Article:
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    Red Sox notebook

    Rich Hill returns to Red Sox ahead of schedule

    Lefthander makes an early return

    Nam y. huh/Associated Press
    David Ortiz, who came into Friday night’s game in Chicago batting .420, unloads with a two-run homer in the second inning.

    CHICAGO - Whenever Red Sox manager Bobby Valentine stopped by Fenway Park this winter, he almost invariably ran into Rich Hill.

    The lefthanded reliever was at the park three or four days a week working with rehabilitation coordinator Mike Reinold. Hill had Tommy John elbow surgery June 9 and was determined to come back as quickly as he could.

    “Most every day I was there, I think I saw him,’’ Valentine said. “I started resisting watching him play catch because he looked so good. The plan wasn’t really for April.’’


    But Hill was activated on Friday, his return to the majors coming just 10 months and 18 days after surgery. In most cases, pitchers need at least a year to return.

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    “I didn’t really know at the time how long it was going to take with the rehab process,’’ Hill said before the Red Sox beat the White Sox, 10-3. “As soon as you start throwing and you start to feel like stuff is coming along and you get into the long toss part of your program, you know things are going to go pretty smoothly.’’

    The 32-year-old Hill could have a prominent role in the bullpen. Since being signed as a minor league free agent in 2010, he has appeared in 15 games for the Red Sox and thrown 12 scoreless innings.

    Hill prepared for his return by appearing in eight minor league games, throwing nine innings. He allowed two runs on five hits with two walks and 18 strikeouts.

    Hill’s sidearm motion makes him especially effective against lefthanded batters, who were 1 for 14 against him last season. But he feels he can be more than just a specialist.


    Righthanded batters were 4 for 25 against Hill during his minor league stint, and given the state of the unsettled Red Sox bullpen, Hill could pitch complete innings instead of coming in to face a batter or two.

    “I feel like the ball’s coming out better, I do. I feel like it’s coming out with more life,’’ Hill said. “It just seems like everything’s put together better . . . I know I can get righties and lefties out.’’

    As part of his rehab, Hill strengthened his shoulder and got himself in better shape overall under the guidance of John Pallof, a therapist who works for Red Sox strength and conditioning consultant Mike Boyle.

    As a result, Hill’s fastball, which averaged 89 miles per hour last season, is at 90 or 91 now. Hill joked that he hoped to pitch until his late 40s, like Jamie Moyer, with his rebuilt arm.

    Valentine is glad he finally gets to watch Hill pitch in games.


    “He’s worked so hard, stayed with the program, religious with his work ethic,’’ the manager said. “It’s a credit to a plan that was followed and a guy who was able to follow the plan.’’

    Lefthander Justin Thomas was optioned to Triple A Pawtucket to make room for Hill on the roster. Thomas appeared in seven games, allowing four runs on 10 hits, two walks, and a hit batter in 4 2/3 innings.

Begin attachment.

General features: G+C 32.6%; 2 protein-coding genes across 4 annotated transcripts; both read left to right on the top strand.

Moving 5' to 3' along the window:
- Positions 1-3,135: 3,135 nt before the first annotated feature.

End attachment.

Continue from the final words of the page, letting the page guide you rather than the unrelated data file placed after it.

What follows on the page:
Your honor

    The Red Sox will honor Tim Wakefield May 15 before an afternoon game against the Mariners. The “Thanks, Wake Day’’ ceremonies will begin at approximately 3:30 p.m.

    Wakefield retired in February after a 19-year career in the majors, the last 17 with the Sox. The Sox have not set a day when they will honor Jason Varitek.

    Tazawa time

    As the Red Sox look for reliable relievers, 25-year-old Junichi Tazawa is making an impression on Valentine.

    Tazawa pitched three shutout innings against the White Sox on Thursday for his first career save. He allowed two hits and struck out four. He has not allowed a run in six innings since being called up April 18.

    “I’m commanding my fastball and offspeed pitches, keeping them down,’’ Tazawa said through interpreter Masai Takahashi.

    Tazawa had elbow surgery and missed the 2010 season. He got in three games amid the rubble of last September before the decision was made to use him exclusively as a reliever.

    Matsuzaka in Maine

    Daisuke Matsuzaka will make the second start of his minor league rehabilitation assignment Saturday afternoon for Double A Portland against Reading. Matsuzaka went four innings for Single A Salem on Monday. Yankees lefthander Andy Pettitte is scheduled to pitch for Trenton at Hadlock Field on Monday . . . Lefthander Andrew Miller has made nine minor league appearances in his rehab assignment, which can run through May 7. He has allowed six hits over 9 1/3 innings and struck out 18, but has walked 11. Friday against Columbus, he struck out the side in the seventh - but also walked a man and gave up a two-run homer to Matt LaPorta. “He feels he’s close, we feel he’s close. A little more consistency,’’ Valentine said . . . Carl Crawford, who has been shut down because of a partially torn ligament in his left elbow, will rejoin the team in Boston next week . . . Jacoby Ellsbury is making progress with his partially dislocated right shoulder, according to Valentine. “More and more, every day he’s moving along in the range motion and strength,’’ the manager said.

    Peter Abraham can be reached at Follow him on Twitter @PeteAbe.